both food choices and emergency situations, the impact of food allergy can be kept to a manageable level.
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by guarantee and registered in England and Wales. Charity No: 1094231. Company No: 4509293.
Registered in Scotland - Charity No: SCO39257
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Adrenaline Auto-Injector Pens
Adrenaline injector pens are used for severe allergic reactions, where the child
may suffer from anaphylaxis, and allow adrenaline to be injected quickly and
easily to combat the allergic symptoms. The pens are prescribed according to the
weight of the child, and are sometimes designated as junior or senior injector
pens.
There are now a number of different adrenaline devices available, but they all
contain exactly the same medication. They are made by different manufacturers and have a slightly different
mechanism in how they are administered.
How to use
 Appropriate training is needed to administer an adrenaline auto-injector. Ask your GP, allergist or nurse
to show you and your child (if old enough) how to administer the auto injector; they will probably have
‘dummy’ pens that you can use to practise with
 Auto-Injector pens come with instructions and are easy to administer, but it is essential that anyone
caring for your child understands exactly when and how to use them, and knows that immediate follow
up with medical care is necessary
 Training auto-injectors which do not contain adrenaline or a needle are available to registered autoinjector users, from both the Epipen, Jext and Anapen websites www.epipen.co.uk www.jext.co.uk and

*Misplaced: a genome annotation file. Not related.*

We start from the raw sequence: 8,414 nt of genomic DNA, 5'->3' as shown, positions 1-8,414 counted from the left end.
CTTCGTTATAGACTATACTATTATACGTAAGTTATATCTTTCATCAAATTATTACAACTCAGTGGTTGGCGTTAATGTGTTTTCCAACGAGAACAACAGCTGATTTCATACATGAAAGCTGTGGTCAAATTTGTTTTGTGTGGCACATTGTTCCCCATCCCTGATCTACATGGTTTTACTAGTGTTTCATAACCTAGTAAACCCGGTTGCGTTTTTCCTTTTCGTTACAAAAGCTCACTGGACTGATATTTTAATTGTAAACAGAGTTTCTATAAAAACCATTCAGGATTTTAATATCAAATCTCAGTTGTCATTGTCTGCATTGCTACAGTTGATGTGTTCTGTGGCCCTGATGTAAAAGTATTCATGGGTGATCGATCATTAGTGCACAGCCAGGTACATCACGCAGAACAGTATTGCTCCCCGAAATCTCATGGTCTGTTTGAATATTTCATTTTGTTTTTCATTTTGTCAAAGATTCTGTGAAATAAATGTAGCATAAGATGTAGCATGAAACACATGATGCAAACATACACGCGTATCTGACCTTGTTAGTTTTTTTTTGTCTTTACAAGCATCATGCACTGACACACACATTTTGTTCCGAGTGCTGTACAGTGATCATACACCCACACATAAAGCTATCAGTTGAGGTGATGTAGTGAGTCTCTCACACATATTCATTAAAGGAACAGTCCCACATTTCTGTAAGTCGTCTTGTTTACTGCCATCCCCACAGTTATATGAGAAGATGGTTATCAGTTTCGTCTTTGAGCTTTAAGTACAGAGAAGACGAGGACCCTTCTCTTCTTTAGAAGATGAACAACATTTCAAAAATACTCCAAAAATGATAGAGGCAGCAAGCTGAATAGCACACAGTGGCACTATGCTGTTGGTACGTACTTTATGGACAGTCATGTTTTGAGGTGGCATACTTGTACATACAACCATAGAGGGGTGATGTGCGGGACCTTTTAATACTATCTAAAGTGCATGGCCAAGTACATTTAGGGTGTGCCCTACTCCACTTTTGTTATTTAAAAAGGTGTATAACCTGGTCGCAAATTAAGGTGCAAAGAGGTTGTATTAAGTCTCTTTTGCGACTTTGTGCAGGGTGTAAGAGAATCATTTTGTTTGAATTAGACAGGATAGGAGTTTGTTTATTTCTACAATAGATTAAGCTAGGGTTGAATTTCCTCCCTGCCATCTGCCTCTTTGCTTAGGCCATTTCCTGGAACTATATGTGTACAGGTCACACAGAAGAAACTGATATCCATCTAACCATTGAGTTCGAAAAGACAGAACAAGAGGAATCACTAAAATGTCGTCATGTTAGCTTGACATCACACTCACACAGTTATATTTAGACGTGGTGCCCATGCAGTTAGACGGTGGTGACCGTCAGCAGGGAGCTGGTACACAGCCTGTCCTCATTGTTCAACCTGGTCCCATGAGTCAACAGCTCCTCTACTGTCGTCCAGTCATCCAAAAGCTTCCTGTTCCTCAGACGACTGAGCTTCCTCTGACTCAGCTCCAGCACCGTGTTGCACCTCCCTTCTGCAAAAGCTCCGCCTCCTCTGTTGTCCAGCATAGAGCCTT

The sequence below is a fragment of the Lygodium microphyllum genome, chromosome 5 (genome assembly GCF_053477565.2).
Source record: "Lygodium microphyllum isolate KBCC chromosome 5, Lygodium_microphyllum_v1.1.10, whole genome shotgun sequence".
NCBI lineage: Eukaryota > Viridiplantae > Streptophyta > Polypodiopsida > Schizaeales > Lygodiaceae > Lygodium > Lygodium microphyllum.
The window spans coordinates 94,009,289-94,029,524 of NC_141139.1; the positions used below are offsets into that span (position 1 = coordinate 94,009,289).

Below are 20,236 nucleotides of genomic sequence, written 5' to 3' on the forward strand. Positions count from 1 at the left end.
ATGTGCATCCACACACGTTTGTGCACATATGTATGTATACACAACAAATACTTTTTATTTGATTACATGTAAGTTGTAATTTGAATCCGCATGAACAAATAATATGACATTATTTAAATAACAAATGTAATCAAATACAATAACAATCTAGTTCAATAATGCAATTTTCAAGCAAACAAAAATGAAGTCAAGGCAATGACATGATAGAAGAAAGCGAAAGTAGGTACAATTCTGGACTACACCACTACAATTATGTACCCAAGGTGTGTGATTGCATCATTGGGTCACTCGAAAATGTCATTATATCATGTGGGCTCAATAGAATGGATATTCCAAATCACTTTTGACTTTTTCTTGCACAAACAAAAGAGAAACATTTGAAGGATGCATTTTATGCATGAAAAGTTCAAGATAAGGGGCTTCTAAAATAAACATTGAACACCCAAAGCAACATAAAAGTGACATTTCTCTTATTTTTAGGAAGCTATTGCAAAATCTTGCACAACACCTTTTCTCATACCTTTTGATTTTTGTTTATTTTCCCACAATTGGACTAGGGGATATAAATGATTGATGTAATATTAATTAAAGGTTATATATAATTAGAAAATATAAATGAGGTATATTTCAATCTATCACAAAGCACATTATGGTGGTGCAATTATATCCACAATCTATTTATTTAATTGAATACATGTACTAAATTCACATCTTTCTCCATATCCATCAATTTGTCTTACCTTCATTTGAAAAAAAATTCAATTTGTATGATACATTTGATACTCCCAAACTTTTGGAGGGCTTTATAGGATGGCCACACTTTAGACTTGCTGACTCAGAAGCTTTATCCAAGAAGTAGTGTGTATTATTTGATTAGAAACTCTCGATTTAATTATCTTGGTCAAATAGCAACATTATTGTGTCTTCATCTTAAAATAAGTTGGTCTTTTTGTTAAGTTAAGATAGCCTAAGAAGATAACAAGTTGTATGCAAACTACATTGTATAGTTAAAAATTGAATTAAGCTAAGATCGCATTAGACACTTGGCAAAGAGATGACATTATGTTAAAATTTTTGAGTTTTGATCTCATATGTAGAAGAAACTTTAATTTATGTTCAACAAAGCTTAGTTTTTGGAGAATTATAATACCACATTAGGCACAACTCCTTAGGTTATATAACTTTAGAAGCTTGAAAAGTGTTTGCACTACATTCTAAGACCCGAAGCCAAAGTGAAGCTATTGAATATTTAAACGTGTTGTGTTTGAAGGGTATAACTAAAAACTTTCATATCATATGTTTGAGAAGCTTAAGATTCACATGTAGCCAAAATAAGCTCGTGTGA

www.anapen.com
 Contact Allergy UK for further information about training as well as information on available videos that
show how to administer adrenaline via the pens. (Alternatively, a training video is available for viewing
on the Epipen and Jext websites)
 Sometimes a second dose of adrenaline may be required, and for this reason it is important to have
more than one auto-injector
 It is advisable to have between two and four auto-injectors (i.e. two at home and two at school). It can
be difficult to get these prescribed but if you explain to your treating doctor your requirements then
hopefully this will be achievable
 An ambulance should always be called following administration of adrenaline as sufferers of anaphylaxis
can go on to have a later secondary reaction, and the hospital can then administer additional treatment.
The hospital can also provide a replacement for the auto-injector you have used once they have checked
your child and monitored them
Allergy UK ⋅ Planwell House ⋅ LEFA Business Park ⋅ Edgington Way ⋅ Sidcup ⋅ Kent ⋅ DA14 5BH
Allergy UK is the operational name of the British Allergy Foundation, a charitable company limited
by guarantee and registered in England and Wales. Charity No: 1094231. Company No: 4509293.
Registered in Scotland - Charity No: SCO39257
-2-
www.allergyuk.org